Middle East Conflict: Fighting to Improve the Past
With the rising power of Hamas and a rightward shift in Israeli politics, a peace deal between Israelis and Palestinians appears farther out of reach than it has in decades. Meanwhile, the window of opportunity is closing on a two-state solution to the conflict.
Netanyahu seems unwilling to seriously curtail Jewish settlement in the West Bank and East Jerusalem, where Palestinians hope to build their state. As demographics shift toward an Arab majority, Israel may soon be unable to remain both a democracy and a Jewish state. Both sides have grown pessimistic about the prospect of two states living side-by-side in peace.
War of Historical Narratives
Yet polls show that majorities of Israelis and Palestinians support a peace settlement, and a consensus exists over its general framework. In fact, the deepest source of contention is not whether peace is desirable or what its parameters should be. Rather, it is a war of historical narratives playing out on an international stage, and the American public has front row seats.
This is a war about memory. When suicide bombers and rockets strike their cities, Israelis recall centuries of Jewish persecution culminating in genocide. They relive several wars in which Israel seemed hopelessly pitted against multiple armies. When tanks and missiles tear through their streets, Palestinians remember the exile of 750,000 refugees during Israel’s birth — an event they call the Nakba, or “Catastrophe.” They recount every injustice they have suffered over four decades of Israeli occupation.
The tendency to view one’s own side as a righteous victim is both understandable and universally human. However, it creates an obstacle to reconciliation. A just and lasting peace cannot come about by merely delineating borders and agreeing to end violence; it must include mutual recognition and dialogue.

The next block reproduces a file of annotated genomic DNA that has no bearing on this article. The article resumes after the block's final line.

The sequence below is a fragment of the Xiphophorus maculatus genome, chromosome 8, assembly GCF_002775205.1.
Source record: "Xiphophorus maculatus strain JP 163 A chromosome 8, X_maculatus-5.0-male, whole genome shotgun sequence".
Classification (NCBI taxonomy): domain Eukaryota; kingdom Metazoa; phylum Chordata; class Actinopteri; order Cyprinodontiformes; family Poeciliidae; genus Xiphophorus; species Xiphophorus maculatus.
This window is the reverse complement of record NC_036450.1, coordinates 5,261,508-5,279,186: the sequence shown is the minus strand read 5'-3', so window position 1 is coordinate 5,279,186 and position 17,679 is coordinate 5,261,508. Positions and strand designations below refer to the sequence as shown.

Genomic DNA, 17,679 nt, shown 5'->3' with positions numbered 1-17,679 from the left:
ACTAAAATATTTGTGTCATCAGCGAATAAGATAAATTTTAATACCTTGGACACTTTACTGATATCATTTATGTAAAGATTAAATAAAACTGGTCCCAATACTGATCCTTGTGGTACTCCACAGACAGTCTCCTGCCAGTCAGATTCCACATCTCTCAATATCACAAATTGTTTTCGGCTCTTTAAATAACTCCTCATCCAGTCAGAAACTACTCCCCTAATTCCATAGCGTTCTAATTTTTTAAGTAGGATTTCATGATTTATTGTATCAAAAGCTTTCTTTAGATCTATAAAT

Because the narratives war involves the international community, such dialogue must also take place internationally, especially in the United States. Since the creation of Israel, the United States has played an important role in Israeli affairs. Because of Israel’s dependence on diplomatic, military, and economic support from the U.S., both sides of the conflict are aware of the necessity of swaying American public opinion. This has produced a fierce battle over academic and media channels and the access they grant to American hearts and minds.
Choice of Language is Crucial
A major source of contention is the use of language, whether in labeling geographical locations, deciding what to call perpetrators of violence, or invalidating the opposing narrative. To supporters of the settlement movement, the West Bank is the biblical Judea and Samaria. To Hamas supporters, terrorists are martyrs. To cynics on both sides, the peace process is the “peace process.”
The narratives war plays out daily in venomous online screeds and in the close monitoring of media channels for the slightest hint of (often imagined) bias. College campuses are ideological battlegrounds where students face off at emotionally charged rallies. Troublingly, the physical and rhetorical conflicts have merged, and journalists have become targets for combatants who wish to keep their atrocities out of the public eye.
Those who care about Middle East peace can play a role in transforming this ideological conflict. By creating dialogue that honors both narratives, the international community can transcend the polarization surrounding this issue and help pave the way for genuine peace. Φ
Valerie Saturen is editor of Middle East Mirror (www.middleeastmirror.com), an online publication devoted to dialogue. She holds an M.A. in Near Eastern Studies from the University of Arizona. Contact her at firstname.lastname@example.org.